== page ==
Defined processes for storage media and/or hardware change (e.g., refreshing, migration) Copy URL

The repository shall have defined processes for storage media and/or hardware change (e.g., refreshing, migration).

This is necessary in order to ensure that data is not lost when either the media fails or the supporting hardware can no longer be used to access the data.

Documentation of migration processes; policies related to hardware support, maintenance, and replacement; documentation of hardware manufacturer’s expected support life cycles; policies related to migration of records to alternate hardware systems.

The repository should have estimates of the access speed and the quantity of infonnation for each type of storage media. Then with estimates of the reliable lifetime of the storage media and information of system loading, etc., the repository can estimate the time required for storage media migration, or refreshing or copying between media without reformatting the bit stream. The repository can then set triggers for initiating the action at an appropriate time so the actions will be completed before data is lost. Copying large quantities of data can take a long time and can affect other system performance metrics. Repositories should also consider the obsolescence of any and all hardware components within the repository system as potential trigger events for migration. Increasingly, long-tenn, appropriate support for system hardware components is difficult to obtain, exposing repositories to risks and liabilities should they choose to continue to operate the hardware beyond the manufacturer or third-party support warranties. Repositories will likely need to perform media migration off of some types of media onto better supported media based on the estimated lifetime of hardware support rather than on the longer life expected from the media. It is important that the process include a check that the copying has happened correctly.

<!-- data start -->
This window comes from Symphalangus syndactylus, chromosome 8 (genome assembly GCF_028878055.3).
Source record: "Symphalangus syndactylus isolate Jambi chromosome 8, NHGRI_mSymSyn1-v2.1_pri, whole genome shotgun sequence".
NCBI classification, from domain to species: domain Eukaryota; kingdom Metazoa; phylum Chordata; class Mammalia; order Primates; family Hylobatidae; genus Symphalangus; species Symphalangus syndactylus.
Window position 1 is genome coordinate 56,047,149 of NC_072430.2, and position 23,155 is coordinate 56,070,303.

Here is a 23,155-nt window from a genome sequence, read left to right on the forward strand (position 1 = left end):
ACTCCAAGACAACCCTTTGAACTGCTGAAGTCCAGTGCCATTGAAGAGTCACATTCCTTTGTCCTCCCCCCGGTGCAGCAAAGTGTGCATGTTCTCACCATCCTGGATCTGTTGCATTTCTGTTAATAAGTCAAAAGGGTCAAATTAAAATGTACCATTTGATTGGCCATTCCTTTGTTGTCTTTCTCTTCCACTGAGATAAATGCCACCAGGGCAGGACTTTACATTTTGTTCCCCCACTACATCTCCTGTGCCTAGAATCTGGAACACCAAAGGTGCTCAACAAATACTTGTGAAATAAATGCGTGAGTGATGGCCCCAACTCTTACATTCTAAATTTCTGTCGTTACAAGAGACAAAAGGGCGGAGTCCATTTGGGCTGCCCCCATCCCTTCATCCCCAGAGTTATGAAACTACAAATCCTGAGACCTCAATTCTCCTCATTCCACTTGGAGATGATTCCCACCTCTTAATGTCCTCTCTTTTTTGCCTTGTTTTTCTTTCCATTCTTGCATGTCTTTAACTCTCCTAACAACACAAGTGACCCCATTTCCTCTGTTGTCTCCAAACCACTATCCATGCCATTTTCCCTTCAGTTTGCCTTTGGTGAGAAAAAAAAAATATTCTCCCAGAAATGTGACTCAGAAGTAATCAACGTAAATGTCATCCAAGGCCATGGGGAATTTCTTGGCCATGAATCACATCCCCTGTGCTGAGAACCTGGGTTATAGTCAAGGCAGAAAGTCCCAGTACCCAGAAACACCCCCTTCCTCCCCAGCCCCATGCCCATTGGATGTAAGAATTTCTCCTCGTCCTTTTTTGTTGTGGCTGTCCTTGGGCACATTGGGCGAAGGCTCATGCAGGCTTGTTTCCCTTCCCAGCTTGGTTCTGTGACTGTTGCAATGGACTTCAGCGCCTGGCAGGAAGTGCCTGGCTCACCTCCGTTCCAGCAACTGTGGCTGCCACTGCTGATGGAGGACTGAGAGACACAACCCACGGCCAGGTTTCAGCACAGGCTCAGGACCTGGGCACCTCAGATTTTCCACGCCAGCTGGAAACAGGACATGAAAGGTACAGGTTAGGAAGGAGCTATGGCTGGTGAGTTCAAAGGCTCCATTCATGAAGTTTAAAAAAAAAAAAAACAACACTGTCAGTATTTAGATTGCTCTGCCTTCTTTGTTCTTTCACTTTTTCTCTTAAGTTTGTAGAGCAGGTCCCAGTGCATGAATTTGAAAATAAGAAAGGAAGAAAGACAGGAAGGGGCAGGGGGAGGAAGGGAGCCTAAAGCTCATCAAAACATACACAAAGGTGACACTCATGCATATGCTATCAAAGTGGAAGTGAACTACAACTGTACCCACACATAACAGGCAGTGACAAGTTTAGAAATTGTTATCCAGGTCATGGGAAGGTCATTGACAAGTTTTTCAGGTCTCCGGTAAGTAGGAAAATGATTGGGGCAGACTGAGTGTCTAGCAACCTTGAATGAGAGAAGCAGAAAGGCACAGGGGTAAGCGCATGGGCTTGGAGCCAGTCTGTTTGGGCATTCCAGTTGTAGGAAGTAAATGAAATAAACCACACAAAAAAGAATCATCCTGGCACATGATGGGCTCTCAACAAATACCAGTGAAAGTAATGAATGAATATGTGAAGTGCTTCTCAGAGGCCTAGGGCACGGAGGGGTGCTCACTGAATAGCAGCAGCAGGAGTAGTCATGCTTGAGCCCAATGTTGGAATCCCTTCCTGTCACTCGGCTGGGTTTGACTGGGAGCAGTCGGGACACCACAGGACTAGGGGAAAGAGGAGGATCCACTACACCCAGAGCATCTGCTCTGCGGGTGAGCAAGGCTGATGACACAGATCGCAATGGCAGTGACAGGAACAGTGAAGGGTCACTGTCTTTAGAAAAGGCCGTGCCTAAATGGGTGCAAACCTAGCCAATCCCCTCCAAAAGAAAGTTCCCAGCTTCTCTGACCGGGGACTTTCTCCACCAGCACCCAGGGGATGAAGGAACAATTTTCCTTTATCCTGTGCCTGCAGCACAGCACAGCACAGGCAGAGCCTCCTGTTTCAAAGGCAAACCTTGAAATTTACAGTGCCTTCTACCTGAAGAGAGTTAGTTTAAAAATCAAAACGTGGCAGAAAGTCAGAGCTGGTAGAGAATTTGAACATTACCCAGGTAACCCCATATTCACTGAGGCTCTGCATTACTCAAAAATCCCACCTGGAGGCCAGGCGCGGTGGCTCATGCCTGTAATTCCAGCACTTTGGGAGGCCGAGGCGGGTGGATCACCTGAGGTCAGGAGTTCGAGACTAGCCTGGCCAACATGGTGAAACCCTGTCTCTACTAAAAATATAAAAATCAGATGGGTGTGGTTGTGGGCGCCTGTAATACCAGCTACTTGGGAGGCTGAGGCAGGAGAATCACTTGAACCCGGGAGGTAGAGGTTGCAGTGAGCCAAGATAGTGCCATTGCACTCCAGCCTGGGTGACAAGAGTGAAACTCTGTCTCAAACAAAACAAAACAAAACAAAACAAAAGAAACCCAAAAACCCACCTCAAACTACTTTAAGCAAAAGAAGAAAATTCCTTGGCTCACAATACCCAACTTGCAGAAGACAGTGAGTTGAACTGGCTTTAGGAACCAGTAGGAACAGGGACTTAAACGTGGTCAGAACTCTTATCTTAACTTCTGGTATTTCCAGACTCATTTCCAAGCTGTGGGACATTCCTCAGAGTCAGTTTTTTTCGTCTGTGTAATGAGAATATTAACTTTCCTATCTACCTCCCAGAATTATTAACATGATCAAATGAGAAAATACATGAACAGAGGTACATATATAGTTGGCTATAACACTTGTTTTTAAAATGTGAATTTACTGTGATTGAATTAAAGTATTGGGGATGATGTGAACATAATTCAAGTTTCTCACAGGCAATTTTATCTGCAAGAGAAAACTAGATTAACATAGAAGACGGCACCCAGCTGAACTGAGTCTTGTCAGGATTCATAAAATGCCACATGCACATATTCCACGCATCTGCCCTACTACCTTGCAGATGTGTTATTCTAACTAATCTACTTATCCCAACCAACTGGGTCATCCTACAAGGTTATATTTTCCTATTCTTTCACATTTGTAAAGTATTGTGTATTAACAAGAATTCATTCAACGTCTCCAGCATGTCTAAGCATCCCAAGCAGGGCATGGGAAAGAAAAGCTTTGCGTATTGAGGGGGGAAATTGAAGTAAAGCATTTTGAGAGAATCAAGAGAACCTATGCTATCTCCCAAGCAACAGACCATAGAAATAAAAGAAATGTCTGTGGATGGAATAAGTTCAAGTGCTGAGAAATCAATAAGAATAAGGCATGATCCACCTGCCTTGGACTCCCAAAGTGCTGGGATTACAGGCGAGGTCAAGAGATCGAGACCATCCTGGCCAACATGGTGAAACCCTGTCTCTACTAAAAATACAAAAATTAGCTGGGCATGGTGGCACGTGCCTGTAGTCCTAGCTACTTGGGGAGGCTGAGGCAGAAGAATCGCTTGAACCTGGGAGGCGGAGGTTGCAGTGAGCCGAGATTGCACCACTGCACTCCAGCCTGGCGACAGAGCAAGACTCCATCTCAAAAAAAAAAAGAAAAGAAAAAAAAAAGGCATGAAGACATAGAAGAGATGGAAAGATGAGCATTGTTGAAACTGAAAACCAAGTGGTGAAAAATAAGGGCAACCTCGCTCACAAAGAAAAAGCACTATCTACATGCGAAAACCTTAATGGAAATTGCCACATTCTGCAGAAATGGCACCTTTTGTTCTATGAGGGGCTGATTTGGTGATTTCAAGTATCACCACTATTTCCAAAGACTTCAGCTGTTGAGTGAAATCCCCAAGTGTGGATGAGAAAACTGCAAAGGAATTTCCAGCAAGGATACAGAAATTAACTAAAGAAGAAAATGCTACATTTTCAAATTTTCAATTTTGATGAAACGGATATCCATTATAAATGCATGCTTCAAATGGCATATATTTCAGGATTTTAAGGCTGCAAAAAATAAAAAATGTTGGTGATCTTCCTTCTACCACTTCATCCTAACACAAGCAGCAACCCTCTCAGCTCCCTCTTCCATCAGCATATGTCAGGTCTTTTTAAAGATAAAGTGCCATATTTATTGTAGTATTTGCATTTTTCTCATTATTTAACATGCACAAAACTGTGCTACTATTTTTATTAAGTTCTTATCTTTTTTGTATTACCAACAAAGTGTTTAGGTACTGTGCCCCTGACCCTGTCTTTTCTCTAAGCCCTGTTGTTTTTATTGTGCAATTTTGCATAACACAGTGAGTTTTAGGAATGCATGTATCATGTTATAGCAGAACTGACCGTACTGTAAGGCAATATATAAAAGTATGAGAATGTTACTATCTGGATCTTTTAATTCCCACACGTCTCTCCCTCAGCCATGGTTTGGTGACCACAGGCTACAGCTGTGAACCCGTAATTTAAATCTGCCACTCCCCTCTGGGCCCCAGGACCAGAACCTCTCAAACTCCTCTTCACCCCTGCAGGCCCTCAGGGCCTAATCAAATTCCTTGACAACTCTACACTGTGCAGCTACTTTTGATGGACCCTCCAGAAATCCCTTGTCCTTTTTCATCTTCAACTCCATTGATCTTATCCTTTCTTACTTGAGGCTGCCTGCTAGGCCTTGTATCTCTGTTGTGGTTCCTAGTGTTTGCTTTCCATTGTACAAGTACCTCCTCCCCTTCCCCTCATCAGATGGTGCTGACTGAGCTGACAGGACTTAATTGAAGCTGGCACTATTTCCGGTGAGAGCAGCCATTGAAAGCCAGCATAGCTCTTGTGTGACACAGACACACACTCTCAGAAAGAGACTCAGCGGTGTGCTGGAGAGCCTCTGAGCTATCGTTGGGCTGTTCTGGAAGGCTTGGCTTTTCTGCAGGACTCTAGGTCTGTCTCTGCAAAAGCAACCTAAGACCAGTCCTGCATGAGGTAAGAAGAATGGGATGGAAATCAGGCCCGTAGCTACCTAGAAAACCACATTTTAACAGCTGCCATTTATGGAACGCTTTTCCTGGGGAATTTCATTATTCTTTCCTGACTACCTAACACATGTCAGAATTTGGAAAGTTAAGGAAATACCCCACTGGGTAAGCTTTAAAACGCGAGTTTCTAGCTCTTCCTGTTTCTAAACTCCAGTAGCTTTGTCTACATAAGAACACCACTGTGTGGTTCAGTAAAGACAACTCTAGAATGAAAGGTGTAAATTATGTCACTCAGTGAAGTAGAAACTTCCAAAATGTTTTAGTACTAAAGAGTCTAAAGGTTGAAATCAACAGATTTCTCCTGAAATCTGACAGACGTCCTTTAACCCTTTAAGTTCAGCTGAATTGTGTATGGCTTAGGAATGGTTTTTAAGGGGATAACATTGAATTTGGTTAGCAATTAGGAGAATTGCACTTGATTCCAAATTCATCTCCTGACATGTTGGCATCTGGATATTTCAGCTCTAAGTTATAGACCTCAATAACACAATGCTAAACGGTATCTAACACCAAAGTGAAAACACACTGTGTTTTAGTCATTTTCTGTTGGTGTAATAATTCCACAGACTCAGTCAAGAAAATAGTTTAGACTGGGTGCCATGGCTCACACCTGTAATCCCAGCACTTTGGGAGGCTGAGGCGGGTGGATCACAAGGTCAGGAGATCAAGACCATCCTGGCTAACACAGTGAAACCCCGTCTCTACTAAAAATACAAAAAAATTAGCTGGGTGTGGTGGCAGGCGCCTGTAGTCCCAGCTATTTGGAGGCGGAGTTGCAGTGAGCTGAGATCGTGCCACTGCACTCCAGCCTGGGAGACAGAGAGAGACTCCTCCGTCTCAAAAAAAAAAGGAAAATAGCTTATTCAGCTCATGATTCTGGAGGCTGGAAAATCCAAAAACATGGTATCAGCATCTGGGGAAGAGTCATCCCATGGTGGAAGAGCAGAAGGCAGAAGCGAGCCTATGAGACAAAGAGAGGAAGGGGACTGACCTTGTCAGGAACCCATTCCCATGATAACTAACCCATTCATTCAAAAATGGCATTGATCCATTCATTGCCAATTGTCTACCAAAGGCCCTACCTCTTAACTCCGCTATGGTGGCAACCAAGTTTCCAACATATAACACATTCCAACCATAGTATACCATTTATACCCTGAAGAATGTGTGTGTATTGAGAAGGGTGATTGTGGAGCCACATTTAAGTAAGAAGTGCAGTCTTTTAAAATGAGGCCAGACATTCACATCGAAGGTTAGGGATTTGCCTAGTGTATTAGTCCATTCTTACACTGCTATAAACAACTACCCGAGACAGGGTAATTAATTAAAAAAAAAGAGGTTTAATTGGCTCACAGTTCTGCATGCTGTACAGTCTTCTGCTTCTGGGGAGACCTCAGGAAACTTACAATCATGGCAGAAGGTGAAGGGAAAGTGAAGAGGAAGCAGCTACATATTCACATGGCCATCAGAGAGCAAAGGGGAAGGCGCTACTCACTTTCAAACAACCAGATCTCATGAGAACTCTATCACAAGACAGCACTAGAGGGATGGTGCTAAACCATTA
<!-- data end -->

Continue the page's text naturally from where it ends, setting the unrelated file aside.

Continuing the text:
APTrust has made two significant architectural choices to address storage media and hardware change.

The first is to provide services on the AWS Public Cloud. Doing so removes the need to manage any and all physical hardware and physical storage media responsibilities from APTrust. As part of the Shared model – shown below – AWS now manages all the data centers, physical hardware, storage media, and other physical infrastructure that host APTrust’s systems for preservation throughout the lifecycle, with the exception of Wasabi. 

Both AWS and Wasabi are certified to meet the ISO 27001 framework, which includes asset management. 

AWS ISO 27001


“Wasabi is deployed in top tier data centers certified for SOC 2, ISO 27001 and PCI-DSS. Copies of SOC 2 or ISO 27001 reports for data centers can be obtained by requesting them here.”

Wasabi 27001 ISO


The second choice was to move from the management of the virtual/logical implementations of such media and hardware. This was accomplished by going to a platform based implementation (PaaS) or other services totally managed by AWS, for the application services. Instead of servers, APTrust now operates as micro-services bundled in containers, run on container hosting platforms such as AWS’ ECS. AWS is now responsible for the complete lifecycle of the supporting hardware, virtual or physical. APTrust is responsible for the containers themselves, and the application. Non-container services are offered as PaaS services, or even SaaS services, such as monitoring servics, where APTrust need only integrate and enable the functionality, but has no responsibility for any infrastructure at all.